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Jesus told many parables in the temple during the week before His crucifixion. All three synoptic gospels record the parable of the vineyard in considerable detail. We can get the full picture by reading all three accounts.
Luke 20:9 begins the parable by saying,
9 And He began to tell the people this parable: “A man planted a vineyard and rented it out to vine-growers, and went on a journey for a long time.”
Luke omits details that identify this parable with Isaiah’s “Song of My Beloved” that is recorded in Isaiah 5:1-7. Matthew’s version, however, fills in those details, and if we compare the two, we see immediately that Jesus drew material from Isaiah’s Song. Isaiah 5:1, 2 begins,
1 … My well-beloved had a vineyard on a fertile hill. 2 And He dug it all around, removed its stones, and planted it with the choicest vine, and He built a tower in the middle of it, and hewed out a wine vat in it; then He expected it to produce good grapes, but it produced only worthless ones.
Compare this with Matthew 21:33,
33 Listen to another parable. There was a landowner who planted a vineyard and put a wall around it and dug a wine press in it, and built a tower, and rented it out to vine-growers, and went on a journey.
See also Mark 12:1, which says,
1 And He began to speak to them in parables: “A man planted a vineyard, and put a wall around it, and dug a vat under the wine press, and built a tower, and rented it out to vine-growers, and went on a journey.
In each case, for security the owner built a tower for the watchmen and a wine press (or vat) to make wine. Isaiah adds that He “removed its stones,” but this is omitted by both Matthew and Luke. Jesus used Isaiah’s Song to portray the overall prophecy of Israel being planted in the land of Canaan, but He adapted it to His own circumstances.
Even as God had led Moses to commission Joshua (Yeshua) to plant Israel in the land of Canaan, so also was Jesus (Yeshua) commissioned to plant a new vineyard after destroying the first.
The reason for this destruction, according to Isaiah, was that “it produced only worthless ones,” that is, sour grapes. In other words, Israel did not produce the fruit of the Spirit (Gal. 5:22, 23) that God desired from His vineyard. But Jesus’ version applied more specifically to Judah and to Jerusalem in His day, so He gives a new reason for the destruction of the vineyard. Here the vineyard actually did produce fruit, but that fruit was stolen by the vineyard-keepers, who claimed the produce for themselves.
In all three of these gospels, those who had been hired to care for the vineyard usurped the fruit of the vineyard, refusing to recognize the right of the Landowner to enjoy it fruits. While the precise wording of the gospel writers differ, the details are largely the same. Luke 20:10-13 says,
10 And at the harvest time he sent a slave to the vine-growers, in order that they might give him some of the produce of the vineyard; but the vine-growers beat him and sent him away empty-handed. 11 And he proceeded to send another slave; and they beat him also and treated him shamefully, and sent him away empty-handed. 12 And he proceeded to send a third; and this one also they wounded and cast out.
Matt. 21:35 and Mark 12:5 indicates that the vine-growers actually killed some of the servants of the Landowner. Luke says only that they beat them and mistreated them. In any case, these servants are obviously the prophets that God sent to Israel in past centuries, John the Baptist being the last of that era. This accords with Luke 13:33, 34,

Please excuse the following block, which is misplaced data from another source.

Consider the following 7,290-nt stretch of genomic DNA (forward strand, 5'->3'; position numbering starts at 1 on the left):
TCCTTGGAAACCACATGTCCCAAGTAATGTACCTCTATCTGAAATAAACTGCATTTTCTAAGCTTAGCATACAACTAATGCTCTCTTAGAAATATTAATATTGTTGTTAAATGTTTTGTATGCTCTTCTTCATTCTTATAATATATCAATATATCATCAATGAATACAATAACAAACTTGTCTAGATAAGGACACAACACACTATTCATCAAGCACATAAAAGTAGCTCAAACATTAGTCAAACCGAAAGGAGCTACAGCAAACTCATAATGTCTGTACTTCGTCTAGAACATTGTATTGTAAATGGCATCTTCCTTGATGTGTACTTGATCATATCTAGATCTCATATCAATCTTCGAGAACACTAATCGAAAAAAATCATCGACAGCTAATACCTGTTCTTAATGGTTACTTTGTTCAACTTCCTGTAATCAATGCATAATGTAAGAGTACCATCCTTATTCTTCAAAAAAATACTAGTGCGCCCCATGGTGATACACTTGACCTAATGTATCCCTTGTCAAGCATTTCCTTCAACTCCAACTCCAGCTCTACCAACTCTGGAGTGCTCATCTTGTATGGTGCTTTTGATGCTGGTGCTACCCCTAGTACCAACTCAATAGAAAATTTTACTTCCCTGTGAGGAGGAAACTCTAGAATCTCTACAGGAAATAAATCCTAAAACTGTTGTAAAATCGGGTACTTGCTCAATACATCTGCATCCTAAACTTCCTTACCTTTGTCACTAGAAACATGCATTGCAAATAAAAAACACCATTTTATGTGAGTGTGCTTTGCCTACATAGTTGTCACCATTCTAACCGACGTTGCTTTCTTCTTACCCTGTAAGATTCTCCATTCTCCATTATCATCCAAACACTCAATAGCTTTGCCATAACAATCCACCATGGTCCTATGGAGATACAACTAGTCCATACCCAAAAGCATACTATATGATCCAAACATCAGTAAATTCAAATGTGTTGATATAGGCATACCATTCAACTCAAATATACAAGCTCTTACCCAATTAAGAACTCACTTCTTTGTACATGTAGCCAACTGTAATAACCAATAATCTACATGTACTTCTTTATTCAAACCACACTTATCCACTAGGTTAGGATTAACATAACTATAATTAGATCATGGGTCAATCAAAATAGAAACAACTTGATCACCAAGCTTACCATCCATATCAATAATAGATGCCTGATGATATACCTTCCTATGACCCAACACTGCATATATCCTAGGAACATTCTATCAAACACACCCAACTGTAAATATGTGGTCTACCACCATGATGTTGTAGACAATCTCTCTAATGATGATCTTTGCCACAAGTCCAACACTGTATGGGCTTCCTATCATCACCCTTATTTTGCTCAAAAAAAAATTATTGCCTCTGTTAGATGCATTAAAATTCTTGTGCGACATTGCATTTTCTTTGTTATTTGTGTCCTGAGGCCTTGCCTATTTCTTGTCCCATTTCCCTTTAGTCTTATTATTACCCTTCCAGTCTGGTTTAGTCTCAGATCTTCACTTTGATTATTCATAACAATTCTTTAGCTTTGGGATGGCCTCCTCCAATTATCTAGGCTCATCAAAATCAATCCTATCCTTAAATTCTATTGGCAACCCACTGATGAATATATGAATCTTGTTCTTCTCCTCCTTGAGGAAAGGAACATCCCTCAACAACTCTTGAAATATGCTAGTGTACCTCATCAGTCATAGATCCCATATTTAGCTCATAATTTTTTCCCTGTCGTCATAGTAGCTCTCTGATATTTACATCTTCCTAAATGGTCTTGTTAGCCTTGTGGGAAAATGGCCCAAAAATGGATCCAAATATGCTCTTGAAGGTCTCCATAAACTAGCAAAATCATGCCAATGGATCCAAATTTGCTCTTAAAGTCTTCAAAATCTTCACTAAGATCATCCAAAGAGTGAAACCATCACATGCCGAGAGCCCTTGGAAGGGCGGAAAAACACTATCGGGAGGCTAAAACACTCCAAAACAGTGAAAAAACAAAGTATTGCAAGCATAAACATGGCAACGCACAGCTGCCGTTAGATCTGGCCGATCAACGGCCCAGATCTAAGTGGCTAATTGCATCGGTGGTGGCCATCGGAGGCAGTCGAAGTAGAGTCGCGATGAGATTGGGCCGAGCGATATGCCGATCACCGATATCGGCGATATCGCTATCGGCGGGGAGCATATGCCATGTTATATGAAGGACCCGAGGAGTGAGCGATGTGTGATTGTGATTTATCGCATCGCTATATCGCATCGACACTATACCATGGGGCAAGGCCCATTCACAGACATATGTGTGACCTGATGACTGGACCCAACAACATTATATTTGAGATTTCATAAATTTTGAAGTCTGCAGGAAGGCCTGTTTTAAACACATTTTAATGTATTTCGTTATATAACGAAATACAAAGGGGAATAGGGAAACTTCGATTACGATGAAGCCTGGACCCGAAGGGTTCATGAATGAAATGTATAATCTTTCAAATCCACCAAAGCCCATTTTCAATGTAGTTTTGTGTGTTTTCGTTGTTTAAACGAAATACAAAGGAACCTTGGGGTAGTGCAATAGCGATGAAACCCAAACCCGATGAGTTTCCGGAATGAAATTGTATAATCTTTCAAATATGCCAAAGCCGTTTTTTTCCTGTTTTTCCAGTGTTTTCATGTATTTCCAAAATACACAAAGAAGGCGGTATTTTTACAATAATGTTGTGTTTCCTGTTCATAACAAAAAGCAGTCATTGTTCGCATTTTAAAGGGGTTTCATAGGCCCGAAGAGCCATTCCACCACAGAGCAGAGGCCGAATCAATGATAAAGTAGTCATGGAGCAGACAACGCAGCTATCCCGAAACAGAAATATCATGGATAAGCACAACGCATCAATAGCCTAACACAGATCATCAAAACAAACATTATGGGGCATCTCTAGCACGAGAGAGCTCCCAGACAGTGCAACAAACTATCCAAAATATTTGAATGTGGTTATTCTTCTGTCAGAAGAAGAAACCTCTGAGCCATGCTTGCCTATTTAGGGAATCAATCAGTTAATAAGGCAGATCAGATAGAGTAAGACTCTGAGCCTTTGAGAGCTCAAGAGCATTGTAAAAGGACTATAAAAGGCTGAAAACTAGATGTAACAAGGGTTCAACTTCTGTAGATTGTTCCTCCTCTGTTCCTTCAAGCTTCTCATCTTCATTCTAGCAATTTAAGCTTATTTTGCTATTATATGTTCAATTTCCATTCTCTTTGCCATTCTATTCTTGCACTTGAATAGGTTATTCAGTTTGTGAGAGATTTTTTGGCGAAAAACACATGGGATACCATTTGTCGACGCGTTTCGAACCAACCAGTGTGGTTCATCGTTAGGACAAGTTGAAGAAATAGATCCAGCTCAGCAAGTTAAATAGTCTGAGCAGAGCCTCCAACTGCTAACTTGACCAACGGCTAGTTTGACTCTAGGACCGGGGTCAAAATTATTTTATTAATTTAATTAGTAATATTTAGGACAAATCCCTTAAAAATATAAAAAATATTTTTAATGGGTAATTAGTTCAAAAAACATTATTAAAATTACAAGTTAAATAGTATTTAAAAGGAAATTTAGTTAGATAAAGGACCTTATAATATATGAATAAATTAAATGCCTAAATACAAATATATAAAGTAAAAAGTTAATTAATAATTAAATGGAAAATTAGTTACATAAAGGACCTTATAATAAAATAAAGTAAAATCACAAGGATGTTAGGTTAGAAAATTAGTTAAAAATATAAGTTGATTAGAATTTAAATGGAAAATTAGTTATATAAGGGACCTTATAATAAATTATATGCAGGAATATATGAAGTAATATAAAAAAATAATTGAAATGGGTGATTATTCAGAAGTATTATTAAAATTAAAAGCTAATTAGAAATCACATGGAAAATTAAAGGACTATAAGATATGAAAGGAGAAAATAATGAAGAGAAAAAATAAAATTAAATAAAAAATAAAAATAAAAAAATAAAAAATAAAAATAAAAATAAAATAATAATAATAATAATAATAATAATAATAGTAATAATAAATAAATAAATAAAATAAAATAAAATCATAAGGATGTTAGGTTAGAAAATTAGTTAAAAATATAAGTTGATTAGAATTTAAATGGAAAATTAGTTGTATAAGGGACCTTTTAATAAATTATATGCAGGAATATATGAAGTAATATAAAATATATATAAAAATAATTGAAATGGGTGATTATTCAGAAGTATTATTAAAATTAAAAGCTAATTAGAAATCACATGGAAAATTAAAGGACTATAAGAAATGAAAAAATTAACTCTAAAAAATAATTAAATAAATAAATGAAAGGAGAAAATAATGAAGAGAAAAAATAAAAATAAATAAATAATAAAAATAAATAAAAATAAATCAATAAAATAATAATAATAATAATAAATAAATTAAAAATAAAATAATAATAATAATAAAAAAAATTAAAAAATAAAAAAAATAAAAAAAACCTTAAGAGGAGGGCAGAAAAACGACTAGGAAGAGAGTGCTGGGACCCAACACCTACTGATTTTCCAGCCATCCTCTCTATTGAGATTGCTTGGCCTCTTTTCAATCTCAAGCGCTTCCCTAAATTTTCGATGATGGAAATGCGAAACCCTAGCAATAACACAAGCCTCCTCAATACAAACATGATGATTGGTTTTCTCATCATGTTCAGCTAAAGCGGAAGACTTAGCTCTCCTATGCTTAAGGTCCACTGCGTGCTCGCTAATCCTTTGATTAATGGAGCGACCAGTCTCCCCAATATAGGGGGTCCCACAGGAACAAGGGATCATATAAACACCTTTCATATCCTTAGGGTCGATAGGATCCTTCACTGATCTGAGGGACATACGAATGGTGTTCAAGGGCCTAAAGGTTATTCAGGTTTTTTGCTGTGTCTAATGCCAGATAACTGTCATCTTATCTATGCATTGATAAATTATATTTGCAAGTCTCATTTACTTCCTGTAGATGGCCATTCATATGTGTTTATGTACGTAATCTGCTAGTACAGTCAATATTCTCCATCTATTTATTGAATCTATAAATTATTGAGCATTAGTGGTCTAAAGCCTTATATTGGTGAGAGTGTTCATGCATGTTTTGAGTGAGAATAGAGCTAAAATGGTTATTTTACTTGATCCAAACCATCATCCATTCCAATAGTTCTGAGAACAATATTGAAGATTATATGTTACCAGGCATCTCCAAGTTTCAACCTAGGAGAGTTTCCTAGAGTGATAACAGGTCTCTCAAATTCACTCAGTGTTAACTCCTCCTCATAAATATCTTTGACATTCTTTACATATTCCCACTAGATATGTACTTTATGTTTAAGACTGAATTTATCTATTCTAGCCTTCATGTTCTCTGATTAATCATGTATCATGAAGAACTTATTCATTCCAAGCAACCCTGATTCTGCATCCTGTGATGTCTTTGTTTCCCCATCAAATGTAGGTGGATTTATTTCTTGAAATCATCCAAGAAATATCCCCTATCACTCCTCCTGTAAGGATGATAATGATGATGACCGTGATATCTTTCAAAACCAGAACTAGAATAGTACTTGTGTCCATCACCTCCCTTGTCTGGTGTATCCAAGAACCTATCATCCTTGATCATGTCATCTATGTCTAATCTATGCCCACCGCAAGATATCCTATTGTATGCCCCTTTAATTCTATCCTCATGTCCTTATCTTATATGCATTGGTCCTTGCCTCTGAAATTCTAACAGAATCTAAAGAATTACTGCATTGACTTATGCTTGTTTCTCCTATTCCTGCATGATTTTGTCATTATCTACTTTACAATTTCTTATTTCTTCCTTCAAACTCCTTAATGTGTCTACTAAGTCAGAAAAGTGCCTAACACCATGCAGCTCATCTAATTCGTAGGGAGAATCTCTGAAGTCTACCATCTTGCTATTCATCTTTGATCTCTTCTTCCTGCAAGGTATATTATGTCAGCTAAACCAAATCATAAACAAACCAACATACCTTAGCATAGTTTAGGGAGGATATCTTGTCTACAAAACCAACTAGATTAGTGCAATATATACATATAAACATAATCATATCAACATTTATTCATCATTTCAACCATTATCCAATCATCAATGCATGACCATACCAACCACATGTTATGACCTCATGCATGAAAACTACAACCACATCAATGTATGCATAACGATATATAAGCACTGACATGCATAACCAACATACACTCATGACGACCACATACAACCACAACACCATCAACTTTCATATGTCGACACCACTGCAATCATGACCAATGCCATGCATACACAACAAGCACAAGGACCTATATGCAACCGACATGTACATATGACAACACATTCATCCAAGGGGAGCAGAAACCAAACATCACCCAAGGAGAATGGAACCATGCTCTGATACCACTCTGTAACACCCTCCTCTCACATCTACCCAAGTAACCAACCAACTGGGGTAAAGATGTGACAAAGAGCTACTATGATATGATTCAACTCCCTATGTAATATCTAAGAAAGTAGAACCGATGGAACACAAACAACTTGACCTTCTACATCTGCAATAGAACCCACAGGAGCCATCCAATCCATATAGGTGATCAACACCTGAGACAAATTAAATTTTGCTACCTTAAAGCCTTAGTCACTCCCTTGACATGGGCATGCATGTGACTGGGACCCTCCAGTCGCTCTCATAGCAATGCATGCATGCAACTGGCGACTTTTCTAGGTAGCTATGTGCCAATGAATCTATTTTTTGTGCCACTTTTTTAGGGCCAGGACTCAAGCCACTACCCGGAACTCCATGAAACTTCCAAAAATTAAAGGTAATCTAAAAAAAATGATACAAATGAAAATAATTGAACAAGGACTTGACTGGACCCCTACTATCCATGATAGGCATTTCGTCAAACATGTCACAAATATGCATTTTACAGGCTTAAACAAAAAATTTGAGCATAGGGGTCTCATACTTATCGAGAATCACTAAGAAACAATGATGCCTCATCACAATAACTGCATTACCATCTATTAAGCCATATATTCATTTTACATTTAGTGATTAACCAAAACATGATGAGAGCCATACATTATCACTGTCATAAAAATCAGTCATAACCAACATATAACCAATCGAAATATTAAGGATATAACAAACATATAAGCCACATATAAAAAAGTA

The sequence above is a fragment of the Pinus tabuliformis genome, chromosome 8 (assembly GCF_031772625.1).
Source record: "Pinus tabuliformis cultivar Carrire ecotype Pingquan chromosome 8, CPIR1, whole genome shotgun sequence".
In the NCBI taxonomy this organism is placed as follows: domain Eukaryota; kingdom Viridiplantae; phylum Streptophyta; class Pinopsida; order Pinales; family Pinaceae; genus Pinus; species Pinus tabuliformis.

33 … it cannot be that a prophet should perish outside of Jerusalem. 34 O Jerusalem, Jerusalem, the city that kills the prophets and stones those sent to her!
Jesus’ parable focuses upon the problem of the religious leaders in Jerusalem—dating back many centuries—in which they had violated the First Commandment. Instead of recognizing God as their King, and seeing themselves as stewards under God, they ruled as if they owned the “vineyard.” For this reason, they mistreated and even killed the prophets throughout their history. Then, as we read in Matt. 23:29, they adorned the tombs of the prophets and hypocritically honored them after they were safely dead.
Jesus continued His parable, bringing it up to the present, saying in Luke 20:13-15,
13 And the owner of the vineyard said, “What shall I do? I will send my beloved son; perhaps they will respect him.” 14 But when the vine-growers saw him, they reasoned with one another, saying, “This is the heir; let us kill him that the inheritance may be ours.” 15 And they threw him out of the vineyard and killed him. What, therefore, will the owner of the vineyard do to them?
Jesus was obviously referring to Himself as the “beloved son” of the Landowner. He knew that He had come to Jerusalem, not to be crowned king, but to die on the cross. He already had prepared His disciples for this outcome. The usurpers were not ignorant of the Son’s identity. In fact, they would not have killed Him if they had not recognized that He was indeed the Son of God. Their motive was to steal His inheritance, which in this case was the crown itself—the divine right to rule.
Many have attempted to downplay this part of the parable, preferring to claim that the chief priests were ignorant of Jesus’ true identity. They treat the religious leaders as if they were blind—and, indeed, they were blind on a deeper level, for they did not believe that they would fail in the end. However, they were not blind to the fact that Jesus was the Messiah, nor had their forefathers been blind to the fact that the prophets in times past had been sent by God. In fact, their knowledge of the prophets’ calling was what motivated them to honor them posthumously, pretending that they were in agreement with their word from the beginning.